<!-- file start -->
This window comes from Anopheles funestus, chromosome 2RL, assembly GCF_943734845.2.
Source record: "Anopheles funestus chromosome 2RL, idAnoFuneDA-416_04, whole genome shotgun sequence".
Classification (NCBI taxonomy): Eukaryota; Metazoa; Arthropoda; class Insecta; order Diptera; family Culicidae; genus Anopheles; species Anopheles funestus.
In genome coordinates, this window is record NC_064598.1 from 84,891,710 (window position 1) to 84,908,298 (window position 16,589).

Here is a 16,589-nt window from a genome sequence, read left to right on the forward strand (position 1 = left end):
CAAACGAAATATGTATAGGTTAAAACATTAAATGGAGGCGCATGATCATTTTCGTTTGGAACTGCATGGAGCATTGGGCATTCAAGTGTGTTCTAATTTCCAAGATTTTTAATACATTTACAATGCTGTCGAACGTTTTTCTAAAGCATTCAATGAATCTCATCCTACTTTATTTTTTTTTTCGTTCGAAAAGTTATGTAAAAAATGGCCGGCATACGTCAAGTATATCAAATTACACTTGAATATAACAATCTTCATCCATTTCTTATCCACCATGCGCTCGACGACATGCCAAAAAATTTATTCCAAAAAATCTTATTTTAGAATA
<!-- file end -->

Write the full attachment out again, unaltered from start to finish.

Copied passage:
This window comes from Anopheles funestus, chromosome 2RL, assembly GCF_943734845.2.
Source record: "Anopheles funestus chromosome 2RL, idAnoFuneDA-416_04, whole genome shotgun sequence".
Classification (NCBI taxonomy): Eukaryota; Metazoa; Arthropoda; class Insecta; order Diptera; family Culicidae; genus Anopheles; species Anopheles funestus.
In genome coordinates, this window is record NC_064598.1 from 84,891,710 (window position 1) to 84,908,298 (window position 16,589).

Here is a 16,589-nt window from a genome sequence, read left to right on the forward strand (position 1 = left end):
CAAACGAAATATGTATAGGTTAAAACATTAAATGGAGGCGCATGATCATTTTCGTTTGGAACTGCATGGAGCATTGGGCATTCAAGTGTGTTCTAATTTCCAAGATTTTTAATACATTTACAATGCTGTCGAACGTTTTTCTAAAGCATTCAATGAATCTCATCCTACTTTATTTTTTTTTTCGTTCGAAAAGTTATGTAAAAAATGGCCGGCATACGTCAAGTATATCAAATTACACTTGAATATAACAATCTTCATCCATTTCTTATCCACCATGCGCTCGACGACATGCCAAAAAATTTATTCCAAAAAATCTTATTTTAGAATA